Hot Spot: Lake Mercer - The Fisherman

Hot Spot: Lake Mercer

Images courtesy of Navionics.

If you can wrap your rod and reel head around it, there is a high octane fishing mecca for pure strain muskies, largemouth bass, channel catfish and crappies, with pickerel, yellow and white perch, sunfish and bullheads thrown in for added fuel, within minutes of the densely populated Garden State capital city area.  Welcome to the 275-acre, 20-foot deep (mean reach of 6 feet) Lake Mercer, located in the sprawling 2,500-acre Mercer County Park system shared by the townships of West Windsor, Lawrenceville and Hamilton.  It’s just a 15- to 20-minute drive from the Gold Dome.

Excavated for gravel back in the mid-70s to help construct interstate highways I-195 and I-295 and also to alleviate flooding problems with Assunpink Creek, the primary tributary, the impoundment has evolved in to a first rate sweetwater fishery thanks to scheduled sampling, judicious stockings, and decades of careful management by the state’s Bureau of Freshwater Fisheries.

No doubt in the mix as one of New Jersey’s more dependable pure strain muskie swims, the venue’s other angling opportunities are first rate as well, putting Mercer in the league, based on its surface acreage and catch rates, with some of the most productive waters in the state.  The robust forage base serves all predatory levels; gizzard shad, golden shiners, white suckers, and the smaller panfish and bullheads, along with minnows, frogs and crayfish all pack on the calories and make for a quick growth.

As a headliner, muskellunge does not disappoint. Fish in the 40-inch class are the norm, with longer and heftier reportedly caught; from this corner, the coveted 50-inch mark is certainly a possibility (in fact a few might’ve already been netted in recent years, but the muskie hunting fraternity is beyond tight lipped).  Except for 2020, he lake is stocked with anywhere from 300 to 500 chompers in the 10- to 11-inch class on a yearly basis, the most recent being a release of 400 on April 18 of this year. Gizzard shad and white suckers fuel the pure strain fire, and this is certainly a big fish/big bait scenario.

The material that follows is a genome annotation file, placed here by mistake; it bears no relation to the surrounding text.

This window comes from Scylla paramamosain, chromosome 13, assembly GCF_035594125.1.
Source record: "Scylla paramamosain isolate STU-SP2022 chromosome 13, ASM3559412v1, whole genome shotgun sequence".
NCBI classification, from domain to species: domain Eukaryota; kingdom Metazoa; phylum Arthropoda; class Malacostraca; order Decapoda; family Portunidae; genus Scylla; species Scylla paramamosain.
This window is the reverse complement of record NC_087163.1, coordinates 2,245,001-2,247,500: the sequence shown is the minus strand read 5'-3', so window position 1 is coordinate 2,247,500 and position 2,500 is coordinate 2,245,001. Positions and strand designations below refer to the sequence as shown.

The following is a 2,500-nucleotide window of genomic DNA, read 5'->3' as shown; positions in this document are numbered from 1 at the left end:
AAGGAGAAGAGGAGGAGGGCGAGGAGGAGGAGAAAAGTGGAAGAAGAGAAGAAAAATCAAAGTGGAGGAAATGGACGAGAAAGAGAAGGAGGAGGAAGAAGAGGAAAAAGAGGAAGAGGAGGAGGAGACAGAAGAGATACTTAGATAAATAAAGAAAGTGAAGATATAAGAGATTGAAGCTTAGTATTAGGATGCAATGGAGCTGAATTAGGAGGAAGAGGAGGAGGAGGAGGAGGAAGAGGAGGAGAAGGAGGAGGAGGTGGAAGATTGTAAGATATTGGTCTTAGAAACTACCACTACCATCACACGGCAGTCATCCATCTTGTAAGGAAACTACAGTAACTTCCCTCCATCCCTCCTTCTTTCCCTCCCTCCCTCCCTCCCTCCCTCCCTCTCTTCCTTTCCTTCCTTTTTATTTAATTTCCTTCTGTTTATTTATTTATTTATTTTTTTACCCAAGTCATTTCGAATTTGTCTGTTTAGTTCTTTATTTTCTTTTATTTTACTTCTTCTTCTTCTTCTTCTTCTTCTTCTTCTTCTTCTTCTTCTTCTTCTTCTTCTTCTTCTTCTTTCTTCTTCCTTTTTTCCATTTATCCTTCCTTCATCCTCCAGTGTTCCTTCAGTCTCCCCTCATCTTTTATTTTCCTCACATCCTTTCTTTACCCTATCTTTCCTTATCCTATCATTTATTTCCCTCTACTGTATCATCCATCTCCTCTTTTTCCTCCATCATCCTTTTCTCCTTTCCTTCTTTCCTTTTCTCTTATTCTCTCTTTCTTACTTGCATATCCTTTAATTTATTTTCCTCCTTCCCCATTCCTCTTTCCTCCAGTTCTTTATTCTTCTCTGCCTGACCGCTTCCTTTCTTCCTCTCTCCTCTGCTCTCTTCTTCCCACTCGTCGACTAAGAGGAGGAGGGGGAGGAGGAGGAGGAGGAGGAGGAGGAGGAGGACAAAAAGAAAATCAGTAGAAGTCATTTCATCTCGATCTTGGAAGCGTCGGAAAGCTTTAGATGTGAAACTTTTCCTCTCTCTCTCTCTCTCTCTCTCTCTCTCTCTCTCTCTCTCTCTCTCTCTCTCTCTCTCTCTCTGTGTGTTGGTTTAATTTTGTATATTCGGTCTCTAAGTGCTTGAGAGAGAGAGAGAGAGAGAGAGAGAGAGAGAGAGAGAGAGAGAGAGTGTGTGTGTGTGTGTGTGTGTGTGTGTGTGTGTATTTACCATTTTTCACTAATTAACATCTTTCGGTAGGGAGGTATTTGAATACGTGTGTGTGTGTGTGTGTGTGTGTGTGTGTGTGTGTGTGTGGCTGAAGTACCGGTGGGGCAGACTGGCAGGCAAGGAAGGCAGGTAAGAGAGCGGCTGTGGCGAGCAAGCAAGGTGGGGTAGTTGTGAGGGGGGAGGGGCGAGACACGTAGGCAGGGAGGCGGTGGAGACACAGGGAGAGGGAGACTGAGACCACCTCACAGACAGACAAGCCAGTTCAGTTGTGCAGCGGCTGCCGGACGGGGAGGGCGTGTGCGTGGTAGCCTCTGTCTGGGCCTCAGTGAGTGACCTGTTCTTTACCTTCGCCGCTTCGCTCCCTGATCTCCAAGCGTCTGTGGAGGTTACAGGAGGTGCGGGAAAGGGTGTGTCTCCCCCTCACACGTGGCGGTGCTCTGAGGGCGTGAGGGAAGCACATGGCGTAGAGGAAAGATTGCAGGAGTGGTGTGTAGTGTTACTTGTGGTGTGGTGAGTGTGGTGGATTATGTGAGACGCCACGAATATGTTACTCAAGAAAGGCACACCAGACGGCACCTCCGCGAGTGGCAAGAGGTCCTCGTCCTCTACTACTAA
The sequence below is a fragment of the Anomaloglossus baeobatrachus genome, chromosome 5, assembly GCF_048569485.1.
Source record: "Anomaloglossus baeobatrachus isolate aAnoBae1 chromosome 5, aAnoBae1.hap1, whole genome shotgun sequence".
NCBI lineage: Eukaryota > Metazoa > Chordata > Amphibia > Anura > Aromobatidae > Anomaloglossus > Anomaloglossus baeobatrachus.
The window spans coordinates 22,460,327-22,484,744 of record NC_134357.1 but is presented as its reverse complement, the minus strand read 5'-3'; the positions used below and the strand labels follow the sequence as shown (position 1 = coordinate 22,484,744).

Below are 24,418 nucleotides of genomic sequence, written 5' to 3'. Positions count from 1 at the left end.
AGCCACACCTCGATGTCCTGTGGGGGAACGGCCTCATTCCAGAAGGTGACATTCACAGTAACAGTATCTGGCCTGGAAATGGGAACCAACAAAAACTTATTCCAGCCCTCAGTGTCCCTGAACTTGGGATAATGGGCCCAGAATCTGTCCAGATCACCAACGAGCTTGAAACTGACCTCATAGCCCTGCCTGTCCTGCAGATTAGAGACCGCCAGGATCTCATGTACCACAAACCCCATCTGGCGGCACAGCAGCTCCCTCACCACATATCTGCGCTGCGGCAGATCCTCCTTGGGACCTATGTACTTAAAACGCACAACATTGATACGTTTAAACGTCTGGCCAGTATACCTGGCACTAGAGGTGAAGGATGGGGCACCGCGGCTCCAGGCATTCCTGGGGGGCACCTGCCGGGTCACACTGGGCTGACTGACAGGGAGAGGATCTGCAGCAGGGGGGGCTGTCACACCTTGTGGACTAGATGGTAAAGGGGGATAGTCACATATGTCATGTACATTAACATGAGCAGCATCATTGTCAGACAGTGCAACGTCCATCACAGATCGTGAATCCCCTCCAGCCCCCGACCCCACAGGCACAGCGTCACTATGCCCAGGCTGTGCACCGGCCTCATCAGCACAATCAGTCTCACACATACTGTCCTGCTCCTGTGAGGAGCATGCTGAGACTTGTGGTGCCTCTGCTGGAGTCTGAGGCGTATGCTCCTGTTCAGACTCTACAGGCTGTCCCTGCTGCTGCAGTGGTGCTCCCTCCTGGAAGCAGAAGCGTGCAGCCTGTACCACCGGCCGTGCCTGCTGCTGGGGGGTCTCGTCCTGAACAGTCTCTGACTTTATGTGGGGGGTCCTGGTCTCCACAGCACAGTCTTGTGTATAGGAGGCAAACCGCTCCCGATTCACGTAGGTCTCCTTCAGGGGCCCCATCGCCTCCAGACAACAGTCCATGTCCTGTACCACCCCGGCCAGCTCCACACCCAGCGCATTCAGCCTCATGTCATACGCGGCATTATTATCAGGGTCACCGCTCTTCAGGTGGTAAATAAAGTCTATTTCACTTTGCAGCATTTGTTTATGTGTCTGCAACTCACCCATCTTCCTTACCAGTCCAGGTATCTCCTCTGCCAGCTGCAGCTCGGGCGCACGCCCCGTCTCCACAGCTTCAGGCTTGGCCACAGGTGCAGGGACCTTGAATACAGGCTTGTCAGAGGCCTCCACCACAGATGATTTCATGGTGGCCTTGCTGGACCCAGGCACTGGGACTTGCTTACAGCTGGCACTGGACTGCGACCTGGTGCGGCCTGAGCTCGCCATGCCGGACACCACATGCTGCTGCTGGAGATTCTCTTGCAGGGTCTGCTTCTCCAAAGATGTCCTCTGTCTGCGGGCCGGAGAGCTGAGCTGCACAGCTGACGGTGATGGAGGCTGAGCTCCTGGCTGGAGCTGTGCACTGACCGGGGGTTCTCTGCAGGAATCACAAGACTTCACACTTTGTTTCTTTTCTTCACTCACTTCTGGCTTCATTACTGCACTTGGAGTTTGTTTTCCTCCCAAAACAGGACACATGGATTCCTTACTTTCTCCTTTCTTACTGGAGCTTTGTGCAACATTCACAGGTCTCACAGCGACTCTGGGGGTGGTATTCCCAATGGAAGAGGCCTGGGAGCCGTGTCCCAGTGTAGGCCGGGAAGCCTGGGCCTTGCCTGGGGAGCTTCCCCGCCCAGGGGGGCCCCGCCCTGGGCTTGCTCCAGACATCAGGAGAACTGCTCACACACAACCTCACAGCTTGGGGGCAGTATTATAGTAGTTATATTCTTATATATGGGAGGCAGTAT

Mercer’s largemouth population is also strong, with all year classes represented. “We had a half-dozen, maybe a few more, bass over 5 pounds,” said principal fisheries biologist Chris Smith who electro-fished the lake in October of ‘22, adding “Fat and big, with good numbers in the 3-1/2- to 4-pound class, and plenty of smaller ones as well.”  Smith also noted in an odd twist, the stained precincts are nearly devoid of subsurface structure, save for a few scattered patches of stumps, pads, phragmites and weeds, and some sloping areas of bottom; other than the occasional laydown extending from the bank, there is an extreme paucity of shoreline cover. Adding to the puzzle is the pH “8-ish” rating, making for a very fertile environ and making the bass fishing experience a challenging one, for sure, as they tend to roam more than hold.

Heavily stocked channel cats on nearly a year-round basis over the past decades also offers exemplary whisker pulling from late spring into the autumn months. Double-digit fish are not uncommon, with the larger kitties being caught farther down the lake approaching the dam. However, during the spring and again when September waters begin cooling, they’ll come up closer in the shallower areas.

Images courtesy of Navionics.

Mercer is also home of the existing state record 3-pound, 11-ounce white crappie picked off back in 2009, and this water body also hosts populations of both white and black calicos. However, it’s the black crappie counts that are particularly robust, with size to go along with the numbers. “While trap netting for muskies, we caught loads of big black crappies especially, with some in excess of 3 pounds,” Smith noted.  Indeed, Mercer is recognized as one of the better black crappie waters in South/Central Jersey.

The park is located at 1638 Old Trenton Road in West Windsor and is bordered by Hughes Drive. It’s easily reached via Routes I-195, 130 and 1, and the NJ Turnpike. There is a boat house, boat rentals and a free launch (electric motor only), and generous shoreline access along a paved path that runs from the parking area to the dam and in the opposite direction going to the head where the Assunpink Creek flows in. It’s a matter of finding the cut outs along the bank.  There is also access, including a place to drop in kayaks, canoes and cartoppers at the end of South Post Road opposite the marina.

The drawback, if you want to call it that, is that Mercer also serves as a training area for crew and sculling teams from assorted area schools. The upper end of the lake is marked with rowing courses, and it’s understood that when these exercises and competitions are going on, that portion of the impoundment is, for all intents and purposes, a “No Fishing” zone. From this corner, I say live and let live, as there is plenty of room to work a bait.

You can get more information at, or by calling 609-443-8956.



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